The Couples’ Story. Who is right?
“My wife is pestering me for one of these”, announced the carpenter who was building the deck on the back of my house.
“Oh, really?” I replied.
“Every weekend for the last year she’s been on at me about building the thing… as if I really want to do this on my weekends!”
“Sounds a bit rough”, I say.
“It’s as if she never wants me to relax! It’s just constant nagging. “WHEN are you going to get started on OUR deck!!” he yells, giving his best imitation of his annoying wife with her annoying broken-record of a request.
“Well”, I say (a bit cautious now about suggesting he might possibly feel better if he continues to ponder the situation while resuming work on the deck he’s currently building for me).
“You’d think she’d get the message by now”, he continued. “A bloke has a right to a bit of down-time on his weekends! Sometimes I’m still finishing these jobs on a Saturday anyway. It’s not easy getting up at the crack o’ dawn every morning to do this for everyone else and then to get no thanks at home. I’m building a business here! She’s got no gratitude for all I AM doing for her!”
“Hmmmm!”, I think. “A year is a long time”, I say (telling my feet to start facing in a ready-to-walk-away direction).
“Well, she’s got Buckleys if she thinks I’m going to give in to her rants. She can wait another bloody year!”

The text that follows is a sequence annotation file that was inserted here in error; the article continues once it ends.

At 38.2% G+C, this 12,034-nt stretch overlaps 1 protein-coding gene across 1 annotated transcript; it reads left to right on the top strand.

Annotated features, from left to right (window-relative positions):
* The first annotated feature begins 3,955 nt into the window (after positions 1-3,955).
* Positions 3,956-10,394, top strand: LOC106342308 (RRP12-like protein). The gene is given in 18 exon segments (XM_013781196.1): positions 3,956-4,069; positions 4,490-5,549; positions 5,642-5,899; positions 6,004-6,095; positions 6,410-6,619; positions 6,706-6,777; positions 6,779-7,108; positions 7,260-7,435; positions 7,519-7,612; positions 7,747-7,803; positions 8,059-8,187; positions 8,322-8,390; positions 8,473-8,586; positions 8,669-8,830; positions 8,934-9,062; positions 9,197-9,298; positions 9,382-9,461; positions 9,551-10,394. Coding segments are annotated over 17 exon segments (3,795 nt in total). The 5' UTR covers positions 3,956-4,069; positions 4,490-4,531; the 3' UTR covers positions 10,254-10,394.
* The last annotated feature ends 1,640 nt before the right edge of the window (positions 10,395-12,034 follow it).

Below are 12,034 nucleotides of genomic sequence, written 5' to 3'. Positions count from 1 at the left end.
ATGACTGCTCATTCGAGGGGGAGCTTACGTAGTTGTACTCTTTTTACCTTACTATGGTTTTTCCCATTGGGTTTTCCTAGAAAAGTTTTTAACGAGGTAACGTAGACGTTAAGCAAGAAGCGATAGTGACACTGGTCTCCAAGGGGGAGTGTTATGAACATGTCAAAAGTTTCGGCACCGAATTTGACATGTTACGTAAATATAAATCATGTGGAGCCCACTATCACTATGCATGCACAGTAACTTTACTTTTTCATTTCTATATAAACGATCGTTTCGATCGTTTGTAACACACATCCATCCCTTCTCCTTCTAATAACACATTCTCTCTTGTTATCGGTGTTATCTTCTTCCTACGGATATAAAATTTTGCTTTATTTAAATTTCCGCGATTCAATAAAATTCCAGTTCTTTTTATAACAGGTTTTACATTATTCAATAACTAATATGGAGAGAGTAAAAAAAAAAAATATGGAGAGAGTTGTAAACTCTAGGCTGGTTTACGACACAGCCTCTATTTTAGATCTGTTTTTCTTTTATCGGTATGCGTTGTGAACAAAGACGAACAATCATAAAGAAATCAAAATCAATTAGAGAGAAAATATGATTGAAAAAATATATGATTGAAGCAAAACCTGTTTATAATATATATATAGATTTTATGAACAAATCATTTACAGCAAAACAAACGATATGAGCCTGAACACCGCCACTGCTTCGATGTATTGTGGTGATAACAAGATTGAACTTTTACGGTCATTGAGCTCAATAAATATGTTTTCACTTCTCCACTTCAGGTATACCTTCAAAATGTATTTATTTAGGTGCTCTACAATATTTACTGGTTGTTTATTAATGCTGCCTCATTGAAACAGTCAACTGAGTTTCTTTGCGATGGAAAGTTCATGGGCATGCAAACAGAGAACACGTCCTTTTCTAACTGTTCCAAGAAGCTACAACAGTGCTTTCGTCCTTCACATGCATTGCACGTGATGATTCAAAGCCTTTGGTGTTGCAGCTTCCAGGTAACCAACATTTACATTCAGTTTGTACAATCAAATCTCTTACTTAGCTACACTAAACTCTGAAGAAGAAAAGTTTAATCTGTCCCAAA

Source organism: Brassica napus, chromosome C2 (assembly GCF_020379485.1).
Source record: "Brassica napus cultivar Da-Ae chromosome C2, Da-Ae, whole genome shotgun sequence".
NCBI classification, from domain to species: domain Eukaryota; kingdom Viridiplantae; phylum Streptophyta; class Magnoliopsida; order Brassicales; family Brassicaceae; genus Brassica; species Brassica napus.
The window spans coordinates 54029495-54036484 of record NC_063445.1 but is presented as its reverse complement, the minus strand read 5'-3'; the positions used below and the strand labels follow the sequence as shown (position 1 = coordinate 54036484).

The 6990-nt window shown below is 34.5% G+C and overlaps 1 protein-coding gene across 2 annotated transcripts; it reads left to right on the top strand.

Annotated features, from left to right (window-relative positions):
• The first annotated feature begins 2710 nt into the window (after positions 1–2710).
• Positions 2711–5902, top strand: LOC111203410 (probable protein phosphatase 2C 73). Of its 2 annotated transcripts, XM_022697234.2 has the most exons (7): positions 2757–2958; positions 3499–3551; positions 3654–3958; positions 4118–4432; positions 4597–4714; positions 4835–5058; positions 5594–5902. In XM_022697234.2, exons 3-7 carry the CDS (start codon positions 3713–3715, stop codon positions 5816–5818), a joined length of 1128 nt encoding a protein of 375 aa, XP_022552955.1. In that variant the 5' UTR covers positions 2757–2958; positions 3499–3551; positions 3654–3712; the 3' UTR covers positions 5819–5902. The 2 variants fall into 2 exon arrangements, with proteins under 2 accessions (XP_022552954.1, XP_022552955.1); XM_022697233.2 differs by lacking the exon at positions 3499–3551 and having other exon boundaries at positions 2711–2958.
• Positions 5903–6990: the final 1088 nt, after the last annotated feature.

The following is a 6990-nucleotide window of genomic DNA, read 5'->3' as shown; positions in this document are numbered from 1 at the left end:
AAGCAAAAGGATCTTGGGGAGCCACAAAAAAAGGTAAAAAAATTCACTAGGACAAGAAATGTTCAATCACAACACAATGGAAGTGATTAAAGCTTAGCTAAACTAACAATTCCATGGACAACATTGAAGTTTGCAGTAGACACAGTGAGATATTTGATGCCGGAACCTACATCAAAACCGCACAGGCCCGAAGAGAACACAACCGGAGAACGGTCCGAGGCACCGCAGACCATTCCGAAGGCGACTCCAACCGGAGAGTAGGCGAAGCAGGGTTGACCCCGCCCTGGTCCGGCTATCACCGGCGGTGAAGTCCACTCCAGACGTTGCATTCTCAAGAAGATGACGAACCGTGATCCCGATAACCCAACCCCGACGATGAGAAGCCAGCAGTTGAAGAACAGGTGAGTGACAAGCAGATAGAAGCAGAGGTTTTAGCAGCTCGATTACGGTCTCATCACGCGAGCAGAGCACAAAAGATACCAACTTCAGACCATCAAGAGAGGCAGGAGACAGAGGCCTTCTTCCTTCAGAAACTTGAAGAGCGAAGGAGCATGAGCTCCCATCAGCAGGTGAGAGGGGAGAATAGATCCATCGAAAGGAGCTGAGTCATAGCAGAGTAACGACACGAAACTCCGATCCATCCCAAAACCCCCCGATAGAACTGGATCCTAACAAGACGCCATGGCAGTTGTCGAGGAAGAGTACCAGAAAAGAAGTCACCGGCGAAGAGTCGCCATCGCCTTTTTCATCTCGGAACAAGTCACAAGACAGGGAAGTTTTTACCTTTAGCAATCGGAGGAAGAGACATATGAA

It’s such a common fight pattern. One person digging-in to maintain their position while the other becomes increasingly more desperate for action. I think of it now as a tug-of-war, reinforced with strategies and tactical manoeuvring and a massive lack of self-awareness. In this fight, it’s always the other person who is to blame… and they need to pay for their crime.
I used to call it the tradie’s fight because I heard it so often in that context. “I need to build/fix/paint/wire-up/clear away/install one of these at my place. Not gunna happen anytime soon”.
A few years ago, the blind guy (as in curtains and blinds) refused to take the time out of his massively busy work schedule to install blinds in his new-born’s bedroom – until his desperate wife had an idea and bought loads of silver stick-on car window block-out-sun-shields and plastered them all over the inside of nursery window.
He installed the much needed blinds in his own house the very next weekend.
I’d like to think he could see how absolutely desperate (and resourceful) his wife had become and so decided to prioritise this need, but sadly, he told me that he only gave-in because it was a new house in a new neighbourhood and he drove a van that clearly advertised his business. He was embarrassed about what his new neighbours were thinking about the silver sun-protection stuck all over the windows of his front room. His embarrassment turned into fury whenever he saw his ‘complaining’ wife – and this fury stopped him from being able to own that his baby’s needs were also important to him. Potentially, as his ‘baby’ prepares for big school in a year or two, the part of his brain that stored the offense may still be triggering his anger toward her, keeping the fight alive, long after the problem has been fixed.